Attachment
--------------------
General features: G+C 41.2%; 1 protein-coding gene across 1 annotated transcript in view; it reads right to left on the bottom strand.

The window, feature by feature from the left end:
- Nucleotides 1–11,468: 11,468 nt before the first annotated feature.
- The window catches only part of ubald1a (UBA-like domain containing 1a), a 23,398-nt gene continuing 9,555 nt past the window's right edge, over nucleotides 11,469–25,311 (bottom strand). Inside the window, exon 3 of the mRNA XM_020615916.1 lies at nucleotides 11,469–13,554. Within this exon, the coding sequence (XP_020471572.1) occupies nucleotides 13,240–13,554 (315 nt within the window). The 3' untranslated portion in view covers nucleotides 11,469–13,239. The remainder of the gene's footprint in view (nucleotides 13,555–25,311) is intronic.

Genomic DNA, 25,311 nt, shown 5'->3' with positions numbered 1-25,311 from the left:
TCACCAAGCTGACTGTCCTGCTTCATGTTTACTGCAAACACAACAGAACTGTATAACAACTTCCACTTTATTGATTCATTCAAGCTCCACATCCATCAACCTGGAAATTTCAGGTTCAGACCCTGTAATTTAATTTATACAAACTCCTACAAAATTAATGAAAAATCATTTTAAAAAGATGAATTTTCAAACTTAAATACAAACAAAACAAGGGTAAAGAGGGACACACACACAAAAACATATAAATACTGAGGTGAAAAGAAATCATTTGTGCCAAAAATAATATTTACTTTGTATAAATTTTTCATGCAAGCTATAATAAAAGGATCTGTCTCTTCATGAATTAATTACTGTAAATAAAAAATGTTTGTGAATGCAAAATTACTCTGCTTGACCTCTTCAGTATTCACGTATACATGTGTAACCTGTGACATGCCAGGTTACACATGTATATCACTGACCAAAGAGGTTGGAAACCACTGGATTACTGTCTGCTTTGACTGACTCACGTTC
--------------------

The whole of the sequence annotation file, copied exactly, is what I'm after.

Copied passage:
General features: G+C 41.2%; 1 protein-coding gene across 1 annotated transcript in view; it reads right to left on the bottom strand.

The window, feature by feature from the left end:
- Nucleotides 1–11,468: 11,468 nt before the first annotated feature.
- The window catches only part of ubald1a (UBA-like domain containing 1a), a 23,398-nt gene continuing 9,555 nt past the window's right edge, over nucleotides 11,469–25,311 (bottom strand). Inside the window, exon 3 of the mRNA XM_020615916.1 lies at nucleotides 11,469–13,554. Within this exon, the coding sequence (XP_020471572.1) occupies nucleotides 13,240–13,554 (315 nt within the window). The 3' untranslated portion in view covers nucleotides 11,469–13,239. The remainder of the gene's footprint in view (nucleotides 13,555–25,311) is intronic.

Genomic DNA, 25,311 nt, shown 5'->3' with positions numbered 1-25,311 from the left:
TCACCAAGCTGACTGTCCTGCTTCATGTTTACTGCAAACACAACAGAACTGTATAACAACTTCCACTTTATTGATTCATTCAAGCTCCACATCCATCAACCTGGAAATTTCAGGTTCAGACCCTGTAATTTAATTTATACAAACTCCTACAAAATTAATGAAAAATCATTTTAAAAAGATGAATTTTCAAACTTAAATACAAACAAAACAAGGGTAAAGAGGGACACACACACAAAAACATATAAATACTGAGGTGAAAAGAAATCATTTGTGCCAAAAATAATATTTACTTTGTATAAATTTTTCATGCAAGCTATAATAAAAGGATCTGTCTCTTCATGAATTAATTACTGTAAATAAAAAATGTTTGTGAATGCAAAATTACTCTGCTTGACCTCTTCAGTATTCACGTATACATGTGTAACCTGTGACATGCCAGGTTACACATGTATATCACTGACCAAAGAGGTTGGAAACCACTGGATTACTGTCTGCTTTGACTGACTCACGTTC